Angers Effect on Personalities

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Child Development
Handeling Anger as a Parent

Childhood Anger and its Effect on Adult Personality Disorders

Nathan Ackerman was the first to coin the phrase "dysfunctional family." He said:

"The biggest difference in the degree of personal dysfunction is the degree of discord between his/her parents."
Matthew McKay, who researched dysfunctional families and focused on the effects of anger on children found the following 4 functions of anger.
  1. Painful Affect - a function of anger because it blocks other emotions that result from traumatic experience
  2. Painful sensation - Anger is used to discharge stress or overcome fatigue
  3. Families under stress create children under stress - This is where we learned to deal with stress.
  4. Frustrated drive - Anger occurs when you cannot express what you want or need. (i.e. a two year old cries when he does not feel understood).
    • A prerequisite to working through feelings is, knowing how you feel.
    • Numb is a feeling.
    • The abused child has a mind body separation, i.e. "this isn't happening." "I don't exist." The child says to himself ,"I'm being treated like an object therefore I must not exist."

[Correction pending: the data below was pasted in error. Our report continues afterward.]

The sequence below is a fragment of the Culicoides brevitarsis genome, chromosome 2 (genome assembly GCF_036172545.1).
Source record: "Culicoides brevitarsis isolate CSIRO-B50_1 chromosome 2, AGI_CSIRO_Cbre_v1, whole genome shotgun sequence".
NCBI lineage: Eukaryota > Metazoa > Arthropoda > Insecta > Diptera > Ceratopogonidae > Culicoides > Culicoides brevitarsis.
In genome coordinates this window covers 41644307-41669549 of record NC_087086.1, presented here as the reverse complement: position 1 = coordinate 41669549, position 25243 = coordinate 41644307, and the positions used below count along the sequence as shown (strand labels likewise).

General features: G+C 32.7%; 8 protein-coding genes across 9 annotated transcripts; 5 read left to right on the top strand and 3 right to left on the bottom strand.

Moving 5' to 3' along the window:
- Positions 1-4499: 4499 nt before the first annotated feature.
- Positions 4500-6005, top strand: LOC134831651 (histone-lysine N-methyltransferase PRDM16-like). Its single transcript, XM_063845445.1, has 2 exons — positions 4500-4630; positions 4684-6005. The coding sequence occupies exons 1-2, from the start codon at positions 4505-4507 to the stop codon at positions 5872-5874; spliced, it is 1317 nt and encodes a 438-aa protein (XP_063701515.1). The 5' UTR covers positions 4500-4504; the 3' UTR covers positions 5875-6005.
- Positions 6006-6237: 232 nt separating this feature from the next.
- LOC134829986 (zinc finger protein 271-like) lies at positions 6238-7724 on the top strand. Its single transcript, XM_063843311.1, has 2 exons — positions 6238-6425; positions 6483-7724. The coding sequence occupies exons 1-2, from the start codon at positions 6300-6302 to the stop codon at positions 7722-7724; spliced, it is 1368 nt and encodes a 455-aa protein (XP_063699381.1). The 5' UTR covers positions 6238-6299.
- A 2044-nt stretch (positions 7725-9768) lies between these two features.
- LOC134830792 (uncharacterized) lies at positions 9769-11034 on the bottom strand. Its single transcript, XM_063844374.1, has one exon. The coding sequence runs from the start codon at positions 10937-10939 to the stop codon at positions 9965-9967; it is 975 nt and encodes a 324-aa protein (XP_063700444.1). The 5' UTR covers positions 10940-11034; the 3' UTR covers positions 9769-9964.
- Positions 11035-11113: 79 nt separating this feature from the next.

Creating angry children

  • Lying to our children
    • Promising to read a story and then recanting
    • Giving in on previously stated consequences, i.e. "if you don't eat your vegis…" then letting them go to the movie anyway. This creates anger in the child. Also teaches mistrust and people aren't honest or dependable. Teaches lack of motivation. Why try if you aren't going to get the reward?
  • When we deny their feelings, (i.e. "Mom I'm hungry." "No you're not; you just ate.")
  • Children become angry when they are expected to engage in age inappropriate behaviors, experiences and responsibilities. Although adults may praise them for their supposed maturity, they are robbed of part of their childhood. As they grow into adult hood they become aware that something is missing in their life but they can't figure out what.
  • Children become angry when they realize they come 2nd or 3rd to a bottle of alcohol, or to drugs or to mom's new boyfriend. They begin to feel insignificant, unimportant, invisible. Something is missing in their life.

As they become adults they still carry the feeling of missing something. They may engage in unhealthy relationships. They may feel that what is missing is another person in their life and feel incomplete until they are coupled. The therapist needs to help the client realize that what is missing is them. They are what is missing in their life, their feelings, their needs, their goals. Ask them - what have they missed.

Robert Ackerman Ph.D. says "Ones greatest pain as an adult is when they realize what's missing, what they missed as a child because of victimization." The victimization in many cases, is having to forgo childhood lifestyle because of having to act like an adult.

Treatment: For these clients, we need to help them label what it is they have missed. Help them to grieve and help them to understand their power as an adult to choose to live according to their best interest.

Unintended lessons learned by Boys